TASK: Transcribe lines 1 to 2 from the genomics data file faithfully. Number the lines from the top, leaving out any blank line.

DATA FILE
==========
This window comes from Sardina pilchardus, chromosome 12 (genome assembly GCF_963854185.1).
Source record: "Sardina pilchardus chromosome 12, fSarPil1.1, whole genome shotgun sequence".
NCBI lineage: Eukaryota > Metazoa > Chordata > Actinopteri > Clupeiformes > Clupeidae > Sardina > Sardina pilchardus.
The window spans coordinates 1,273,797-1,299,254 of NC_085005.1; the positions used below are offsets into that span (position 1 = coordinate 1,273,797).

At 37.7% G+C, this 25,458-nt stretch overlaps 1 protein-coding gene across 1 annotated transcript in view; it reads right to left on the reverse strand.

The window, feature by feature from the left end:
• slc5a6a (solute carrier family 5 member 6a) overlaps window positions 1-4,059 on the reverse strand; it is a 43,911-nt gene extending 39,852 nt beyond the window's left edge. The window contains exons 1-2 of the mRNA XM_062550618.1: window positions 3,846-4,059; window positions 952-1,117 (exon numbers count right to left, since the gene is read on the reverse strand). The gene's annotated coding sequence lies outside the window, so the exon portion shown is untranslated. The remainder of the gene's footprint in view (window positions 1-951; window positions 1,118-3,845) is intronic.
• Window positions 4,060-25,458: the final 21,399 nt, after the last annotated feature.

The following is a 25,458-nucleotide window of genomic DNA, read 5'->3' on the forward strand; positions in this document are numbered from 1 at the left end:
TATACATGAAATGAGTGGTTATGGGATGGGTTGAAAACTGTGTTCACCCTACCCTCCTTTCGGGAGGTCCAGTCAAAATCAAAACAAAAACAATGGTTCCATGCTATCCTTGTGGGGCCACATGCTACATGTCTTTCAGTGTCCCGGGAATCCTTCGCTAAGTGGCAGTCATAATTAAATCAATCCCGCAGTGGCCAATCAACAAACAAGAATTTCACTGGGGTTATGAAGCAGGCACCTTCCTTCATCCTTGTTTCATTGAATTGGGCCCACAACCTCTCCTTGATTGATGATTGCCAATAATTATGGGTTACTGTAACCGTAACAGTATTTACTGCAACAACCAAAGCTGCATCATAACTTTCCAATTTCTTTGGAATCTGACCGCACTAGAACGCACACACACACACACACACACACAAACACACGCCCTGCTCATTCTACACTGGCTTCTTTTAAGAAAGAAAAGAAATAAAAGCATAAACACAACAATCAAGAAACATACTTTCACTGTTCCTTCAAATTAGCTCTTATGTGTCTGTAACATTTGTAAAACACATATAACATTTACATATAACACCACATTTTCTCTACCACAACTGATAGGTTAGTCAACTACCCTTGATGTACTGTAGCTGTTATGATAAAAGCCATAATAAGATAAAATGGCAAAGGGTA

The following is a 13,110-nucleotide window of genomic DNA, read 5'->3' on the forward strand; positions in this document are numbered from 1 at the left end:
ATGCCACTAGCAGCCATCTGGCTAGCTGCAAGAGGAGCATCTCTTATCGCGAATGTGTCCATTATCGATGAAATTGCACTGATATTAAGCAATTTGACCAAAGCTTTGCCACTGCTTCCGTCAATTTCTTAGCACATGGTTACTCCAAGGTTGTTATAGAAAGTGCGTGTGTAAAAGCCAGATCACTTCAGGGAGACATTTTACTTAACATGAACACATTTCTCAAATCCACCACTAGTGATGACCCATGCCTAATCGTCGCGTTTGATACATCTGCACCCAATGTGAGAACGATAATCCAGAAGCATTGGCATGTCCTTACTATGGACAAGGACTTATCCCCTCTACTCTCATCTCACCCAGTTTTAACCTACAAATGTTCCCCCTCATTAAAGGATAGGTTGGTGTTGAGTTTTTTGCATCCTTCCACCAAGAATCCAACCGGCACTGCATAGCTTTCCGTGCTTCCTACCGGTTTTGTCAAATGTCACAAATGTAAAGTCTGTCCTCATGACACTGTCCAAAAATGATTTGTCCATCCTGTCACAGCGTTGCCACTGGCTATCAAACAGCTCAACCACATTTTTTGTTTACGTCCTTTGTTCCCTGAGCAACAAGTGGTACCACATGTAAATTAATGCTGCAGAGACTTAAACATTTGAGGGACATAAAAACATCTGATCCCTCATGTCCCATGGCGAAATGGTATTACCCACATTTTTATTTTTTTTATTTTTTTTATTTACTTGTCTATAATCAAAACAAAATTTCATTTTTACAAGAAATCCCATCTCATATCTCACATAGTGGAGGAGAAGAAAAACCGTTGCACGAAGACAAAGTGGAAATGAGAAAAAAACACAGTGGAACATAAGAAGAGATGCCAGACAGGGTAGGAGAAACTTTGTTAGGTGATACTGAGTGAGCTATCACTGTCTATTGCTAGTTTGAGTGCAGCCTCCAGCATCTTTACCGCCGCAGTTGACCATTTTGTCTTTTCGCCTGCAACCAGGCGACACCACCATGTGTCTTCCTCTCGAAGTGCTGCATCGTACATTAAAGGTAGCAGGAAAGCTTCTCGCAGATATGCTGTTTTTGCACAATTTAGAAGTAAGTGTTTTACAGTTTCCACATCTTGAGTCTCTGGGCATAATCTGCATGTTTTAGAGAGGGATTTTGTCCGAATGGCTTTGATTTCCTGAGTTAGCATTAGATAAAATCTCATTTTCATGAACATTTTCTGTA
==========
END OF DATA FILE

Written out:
This window comes from Sardina pilchardus, chromosome 12 (genome assembly GCF_963854185.1).
Source record: "Sardina pilchardus chromosome 12, fSarPil1.1, whole genome shotgun sequence".